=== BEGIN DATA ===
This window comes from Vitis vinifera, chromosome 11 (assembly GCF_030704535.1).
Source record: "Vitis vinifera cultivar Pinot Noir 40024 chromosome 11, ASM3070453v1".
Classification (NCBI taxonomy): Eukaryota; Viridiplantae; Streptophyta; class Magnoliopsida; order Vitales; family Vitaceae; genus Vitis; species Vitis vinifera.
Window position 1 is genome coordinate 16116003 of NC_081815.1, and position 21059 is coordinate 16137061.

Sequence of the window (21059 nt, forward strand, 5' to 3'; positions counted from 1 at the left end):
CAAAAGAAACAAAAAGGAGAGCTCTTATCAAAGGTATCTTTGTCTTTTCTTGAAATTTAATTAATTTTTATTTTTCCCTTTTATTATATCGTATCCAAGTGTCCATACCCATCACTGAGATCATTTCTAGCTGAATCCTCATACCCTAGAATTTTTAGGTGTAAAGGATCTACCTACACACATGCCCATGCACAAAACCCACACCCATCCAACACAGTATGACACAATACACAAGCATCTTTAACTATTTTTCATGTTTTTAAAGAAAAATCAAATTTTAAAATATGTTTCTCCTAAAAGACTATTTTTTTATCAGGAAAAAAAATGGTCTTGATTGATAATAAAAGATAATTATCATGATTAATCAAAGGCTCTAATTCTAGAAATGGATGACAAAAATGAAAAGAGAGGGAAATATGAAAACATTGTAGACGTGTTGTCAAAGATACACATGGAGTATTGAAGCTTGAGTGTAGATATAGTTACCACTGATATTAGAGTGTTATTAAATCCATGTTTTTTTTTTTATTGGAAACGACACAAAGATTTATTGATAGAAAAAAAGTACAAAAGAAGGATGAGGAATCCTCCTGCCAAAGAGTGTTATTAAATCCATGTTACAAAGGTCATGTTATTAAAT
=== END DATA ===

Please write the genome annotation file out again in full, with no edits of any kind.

This window comes from Vitis vinifera, chromosome 11 (assembly GCF_030704535.1).
Source record: "Vitis vinifera cultivar Pinot Noir 40024 chromosome 11, ASM3070453v1".
Classification (NCBI taxonomy): Eukaryota; Viridiplantae; Streptophyta; class Magnoliopsida; order Vitales; family Vitaceae; genus Vitis; species Vitis vinifera.
Window position 1 is genome coordinate 16116003 of NC_081815.1, and position 21059 is coordinate 16137061.

Sequence of the window (21059 nt, forward strand, 5' to 3'; positions counted from 1 at the left end):
CAAAAGAAACAAAAAGGAGAGCTCTTATCAAAGGTATCTTTGTCTTTTCTTGAAATTTAATTAATTTTTATTTTTCCCTTTTATTATATCGTATCCAAGTGTCCATACCCATCACTGAGATCATTTCTAGCTGAATCCTCATACCCTAGAATTTTTAGGTGTAAAGGATCTACCTACACACATGCCCATGCACAAAACCCACACCCATCCAACACAGTATGACACAATACACAAGCATCTTTAACTATTTTTCATGTTTTTAAAGAAAAATCAAATTTTAAAATATGTTTCTCCTAAAAGACTATTTTTTTATCAGGAAAAAAAATGGTCTTGATTGATAATAAAAGATAATTATCATGATTAATCAAAGGCTCTAATTCTAGAAATGGATGACAAAAATGAAAAGAGAGGGAAATATGAAAACATTGTAGACGTGTTGTCAAAGATACACATGGAGTATTGAAGCTTGAGTGTAGATATAGTTACCACTGATATTAGAGTGTTATTAAATCCATGTTTTTTTTTTTATTGGAAACGACACAAAGATTTATTGATAGAAAAAAAGTACAAAAGAAGGATGAGGAATCCTCCTGCCAAAGAGTGTTATTAAATCCATGTTACAAAGGTCATGTTATTAAAT